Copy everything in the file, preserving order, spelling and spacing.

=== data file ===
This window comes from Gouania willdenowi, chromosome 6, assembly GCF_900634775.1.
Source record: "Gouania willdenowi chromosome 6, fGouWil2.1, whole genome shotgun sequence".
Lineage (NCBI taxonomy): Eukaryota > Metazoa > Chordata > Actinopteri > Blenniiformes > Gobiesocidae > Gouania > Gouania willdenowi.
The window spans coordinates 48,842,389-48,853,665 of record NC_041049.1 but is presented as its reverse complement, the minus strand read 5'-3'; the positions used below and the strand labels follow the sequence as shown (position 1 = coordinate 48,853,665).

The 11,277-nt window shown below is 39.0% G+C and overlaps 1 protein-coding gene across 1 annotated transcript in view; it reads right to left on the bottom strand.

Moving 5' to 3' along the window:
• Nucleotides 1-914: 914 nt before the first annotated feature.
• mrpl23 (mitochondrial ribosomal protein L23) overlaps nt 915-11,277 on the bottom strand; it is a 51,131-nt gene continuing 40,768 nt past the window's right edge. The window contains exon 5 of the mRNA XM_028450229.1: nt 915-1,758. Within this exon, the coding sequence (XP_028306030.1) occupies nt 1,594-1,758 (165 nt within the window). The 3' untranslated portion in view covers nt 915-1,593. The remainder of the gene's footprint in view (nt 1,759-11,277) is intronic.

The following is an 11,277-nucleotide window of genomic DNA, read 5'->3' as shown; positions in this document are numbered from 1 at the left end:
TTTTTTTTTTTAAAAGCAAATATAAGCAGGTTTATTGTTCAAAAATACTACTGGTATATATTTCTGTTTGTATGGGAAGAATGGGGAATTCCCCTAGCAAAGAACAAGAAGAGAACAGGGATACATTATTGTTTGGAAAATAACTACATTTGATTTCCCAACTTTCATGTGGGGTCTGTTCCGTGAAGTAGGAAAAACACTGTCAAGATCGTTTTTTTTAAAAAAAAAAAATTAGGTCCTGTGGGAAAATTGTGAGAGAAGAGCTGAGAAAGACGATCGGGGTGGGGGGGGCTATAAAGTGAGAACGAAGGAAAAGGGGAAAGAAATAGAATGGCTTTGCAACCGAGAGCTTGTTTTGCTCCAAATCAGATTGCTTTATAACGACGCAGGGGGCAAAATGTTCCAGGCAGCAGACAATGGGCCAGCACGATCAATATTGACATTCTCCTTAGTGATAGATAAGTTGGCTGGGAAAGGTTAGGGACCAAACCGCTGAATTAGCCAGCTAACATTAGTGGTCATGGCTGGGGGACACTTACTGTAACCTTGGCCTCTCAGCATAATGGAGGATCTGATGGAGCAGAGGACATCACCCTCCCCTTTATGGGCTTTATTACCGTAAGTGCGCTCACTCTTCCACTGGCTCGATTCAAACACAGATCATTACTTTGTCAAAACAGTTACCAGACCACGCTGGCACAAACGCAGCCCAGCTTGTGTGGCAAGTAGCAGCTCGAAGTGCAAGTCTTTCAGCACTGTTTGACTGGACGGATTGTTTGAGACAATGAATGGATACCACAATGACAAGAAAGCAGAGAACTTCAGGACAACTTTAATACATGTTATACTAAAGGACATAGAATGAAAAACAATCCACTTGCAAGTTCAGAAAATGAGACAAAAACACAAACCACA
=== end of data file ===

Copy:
This window comes from Gouania willdenowi, chromosome 6, assembly GCF_900634775.1.
Source record: "Gouania willdenowi chromosome 6, fGouWil2.1, whole genome shotgun sequence".
Lineage (NCBI taxonomy): Eukaryota > Metazoa > Chordata > Actinopteri > Blenniiformes > Gobiesocidae > Gouania > Gouania willdenowi.
The window spans coordinates 48,842,389-48,853,665 of record NC_041049.1 but is presented as its reverse complement, the minus strand read 5'-3'; the positions used below and the strand labels follow the sequence as shown (position 1 = coordinate 48,853,665).

The 11,277-nt window shown below is 39.0% G+C and overlaps 1 protein-coding gene across 1 annotated transcript in view; it reads right to left on the bottom strand.

Moving 5' to 3' along the window:
• Nucleotides 1-914: 914 nt before the first annotated feature.
• mrpl23 (mitochondrial ribosomal protein L23) overlaps nt 915-11,277 on the bottom strand; it is a 51,131-nt gene continuing 40,768 nt past the window's right edge. The window contains exon 5 of the mRNA XM_028450229.1: nt 915-1,758. Within this exon, the coding sequence (XP_028306030.1) occupies nt 1,594-1,758 (165 nt within the window). The 3' untranslated portion in view covers nt 915-1,593. The remainder of the gene's footprint in view (nt 1,759-11,277) is intronic.

The following is an 11,277-nucleotide window of genomic DNA, read 5'->3' as shown; positions in this document are numbered from 1 at the left end:
TTTTTTTTTTTAAAAGCAAATATAAGCAGGTTTATTGTTCAAAAATACTACTGGTATATATTTCTGTTTGTATGGGAAGAATGGGGAATTCCCCTAGCAAAGAACAAGAAGAGAACAGGGATACATTATTGTTTGGAAAATAACTACATTTGATTTCCCAACTTTCATGTGGGGTCTGTTCCGTGAAGTAGGAAAAACACTGTCAAGATCGTTTTTTTTAAAAAAAAAAAATTAGGTCCTGTGGGAAAATTGTGAGAGAAGAGCTGAGAAAGACGATCGGGGTGGGGGGGGCTATAAAGTGAGAACGAAGGAAAAGGGGAAAGAAATAGAATGGCTTTGCAACCGAGAGCTTGTTTTGCTCCAAATCAGATTGCTTTATAACGACGCAGGGGGCAAAATGTTCCAGGCAGCAGACAATGGGCCAGCACGATCAATATTGACATTCTCCTTAGTGATAGATAAGTTGGCTGGGAAAGGTTAGGGACCAAACCGCTGAATTAGCCAGCTAACATTAGTGGTCATGGCTGGGGGACACTTACTGTAACCTTGGCCTCTCAGCATAATGGAGGATCTGATGGAGCAGAGGACATCACCCTCCCCTTTATGGGCTTTATTACCGTAAGTGCGCTCACTCTTCCACTGGCTCGATTCAAACACAGATCATTACTTTGTCAAAACAGTTACCAGACCACGCTGGCACAAACGCAGCCCAGCTTGTGTGGCAAGTAGCAGCTCGAAGTGCAAGTCTTTCAGCACTGTTTGACTGGACGGATTGTTTGAGACAATGAATGGATACCACAATGACAAGAAAGCAGAGAACTTCAGGACAACTTTAATACATGTTATACTAAAGGACATAGAATGAAAAACAATCCACTTGCAAGTTCAGAAAATGAGACAAAAACACAAACCACA